I decided to prepare the venison for Christmas Eve family dinner – my kids, my honey’s kids, my honey and me, a special but low-key meal. The night before, I marinated the meat – a technique suggested by a couple of web sites, and one that sounded like a good idea for tenderizing and flavoring – but the tricky part was that I didn’t remember this step until 11:30 p.m., after another late-night holiday party. But this was part of the adventure! Wrestling the beast into submission!

So  after my honey had gone to bed and while the children were still out playing with friends (no nestled all snug in their beds for them), I took the beast out of the extra refrigerator I am so thankful to have in our basement (otherwise, where do you put a whole loin of deer – tap your own hip here?).

It wasn’t so messy, really. There were a few weird, coagulated-looking blobs tucked into the curvy bits, but for the most part it was a smooth, very big hunk of meat. I found the bone and cut it out, as instructed. I peeled back the silvery part. I cut it into two roasts, trying to visualize serving-sized slices to determine how much each person would eat, remembering it might shrink as it roasted (but shrink less than a beef roast, I’d been told). I froze one roast for later, then tucked the other into a Ziploc bag swimming in red wine and half as much olive oil, an entire bulb of crushed garlic, a big handful of dried sage from last year’s garden and a spoonful of dried thyme.  Then I put it in the frig and went to bed.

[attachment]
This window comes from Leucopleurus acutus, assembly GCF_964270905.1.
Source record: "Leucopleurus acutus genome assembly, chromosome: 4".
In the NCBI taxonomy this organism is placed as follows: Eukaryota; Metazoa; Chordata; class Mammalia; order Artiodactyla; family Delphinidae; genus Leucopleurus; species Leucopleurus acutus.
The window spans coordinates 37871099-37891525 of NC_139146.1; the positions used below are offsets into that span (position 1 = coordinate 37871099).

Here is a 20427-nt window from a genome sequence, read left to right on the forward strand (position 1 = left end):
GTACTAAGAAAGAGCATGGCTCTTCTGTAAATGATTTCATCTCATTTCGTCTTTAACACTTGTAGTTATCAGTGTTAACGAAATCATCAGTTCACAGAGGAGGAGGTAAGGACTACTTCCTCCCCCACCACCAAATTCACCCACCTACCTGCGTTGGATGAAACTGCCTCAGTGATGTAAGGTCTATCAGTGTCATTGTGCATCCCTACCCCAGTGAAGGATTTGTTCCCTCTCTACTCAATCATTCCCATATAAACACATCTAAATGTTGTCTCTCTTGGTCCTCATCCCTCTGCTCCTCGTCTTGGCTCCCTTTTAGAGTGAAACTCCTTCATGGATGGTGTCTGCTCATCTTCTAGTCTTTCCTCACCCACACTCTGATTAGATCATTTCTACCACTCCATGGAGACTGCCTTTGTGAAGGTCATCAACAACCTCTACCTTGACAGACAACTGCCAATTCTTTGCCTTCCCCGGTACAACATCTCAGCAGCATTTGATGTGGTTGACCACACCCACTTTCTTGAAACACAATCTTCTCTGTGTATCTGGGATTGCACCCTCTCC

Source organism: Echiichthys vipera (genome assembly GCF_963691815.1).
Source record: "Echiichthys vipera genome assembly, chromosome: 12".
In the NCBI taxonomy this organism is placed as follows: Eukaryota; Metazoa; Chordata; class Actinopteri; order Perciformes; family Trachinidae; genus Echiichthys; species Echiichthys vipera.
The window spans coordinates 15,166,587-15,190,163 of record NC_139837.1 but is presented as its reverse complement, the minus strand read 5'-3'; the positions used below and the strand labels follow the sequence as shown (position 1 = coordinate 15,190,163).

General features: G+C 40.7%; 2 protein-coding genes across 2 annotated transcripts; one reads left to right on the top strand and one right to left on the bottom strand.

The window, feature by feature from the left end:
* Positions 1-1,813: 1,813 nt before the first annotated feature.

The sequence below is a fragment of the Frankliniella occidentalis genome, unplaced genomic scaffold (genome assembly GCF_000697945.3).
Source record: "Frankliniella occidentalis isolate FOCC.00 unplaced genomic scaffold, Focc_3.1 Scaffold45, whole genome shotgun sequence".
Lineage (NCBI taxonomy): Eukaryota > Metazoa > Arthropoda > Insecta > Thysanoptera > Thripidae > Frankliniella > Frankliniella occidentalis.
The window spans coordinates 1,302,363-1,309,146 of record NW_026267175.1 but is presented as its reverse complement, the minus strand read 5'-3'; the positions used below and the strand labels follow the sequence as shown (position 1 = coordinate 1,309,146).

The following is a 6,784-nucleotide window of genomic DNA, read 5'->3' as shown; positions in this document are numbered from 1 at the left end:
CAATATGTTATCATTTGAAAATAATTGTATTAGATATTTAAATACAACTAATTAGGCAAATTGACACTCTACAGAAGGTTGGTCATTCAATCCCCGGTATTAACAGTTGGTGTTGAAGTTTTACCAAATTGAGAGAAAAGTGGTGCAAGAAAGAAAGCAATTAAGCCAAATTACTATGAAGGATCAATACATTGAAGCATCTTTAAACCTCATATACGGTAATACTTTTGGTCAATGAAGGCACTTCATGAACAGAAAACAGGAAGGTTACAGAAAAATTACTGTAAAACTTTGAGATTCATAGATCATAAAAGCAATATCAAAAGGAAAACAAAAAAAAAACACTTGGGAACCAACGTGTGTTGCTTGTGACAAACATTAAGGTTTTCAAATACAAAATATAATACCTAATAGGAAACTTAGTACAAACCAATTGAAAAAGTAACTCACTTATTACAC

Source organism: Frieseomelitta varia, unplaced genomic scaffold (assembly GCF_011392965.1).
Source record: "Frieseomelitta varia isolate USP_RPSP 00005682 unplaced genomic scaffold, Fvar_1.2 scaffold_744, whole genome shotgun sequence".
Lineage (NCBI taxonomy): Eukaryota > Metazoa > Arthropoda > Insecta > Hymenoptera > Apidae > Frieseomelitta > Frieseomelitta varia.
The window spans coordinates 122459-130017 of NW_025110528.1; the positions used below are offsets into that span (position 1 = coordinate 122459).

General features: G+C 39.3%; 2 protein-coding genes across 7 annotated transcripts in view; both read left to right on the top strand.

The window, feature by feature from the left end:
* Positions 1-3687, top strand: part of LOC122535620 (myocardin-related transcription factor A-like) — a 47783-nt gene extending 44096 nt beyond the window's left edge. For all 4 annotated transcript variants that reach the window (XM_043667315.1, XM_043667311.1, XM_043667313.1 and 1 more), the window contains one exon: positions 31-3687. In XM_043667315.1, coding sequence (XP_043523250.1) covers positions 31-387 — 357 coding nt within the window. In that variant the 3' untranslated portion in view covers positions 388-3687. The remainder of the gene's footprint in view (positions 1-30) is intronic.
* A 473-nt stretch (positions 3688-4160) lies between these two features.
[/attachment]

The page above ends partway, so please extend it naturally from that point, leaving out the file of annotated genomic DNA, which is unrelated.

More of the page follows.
As it turns out, all that advice paid off. Before the roast went in the oven, I seared it to seal in moisture. I placed a loose tent of foil over it and put a little water in the pan, to keep it from drying out, and I added quartered onions for flavor. I started it at 400 and then immediately turned the temperature down to 325 to cook it slowly, for two hours. I based the time on my estimate of its weight, since I don’t have a kitchen scale – it weighed a little less than a five-pound bag of sugar.

I held my breath when I sliced it, and had my own private moment of “hooray!” when it looked exactly as I wanted it – pink, but not too pink; firm, but not tough. Then I tasted it: perfect.

I am grateful for all the advice. I am grateful this bit of country living made it into my suburban kitchen. And I am grateful to this upper Montgomery County deer for one of the most outstanding Christmas Eve meals ever.

Amen.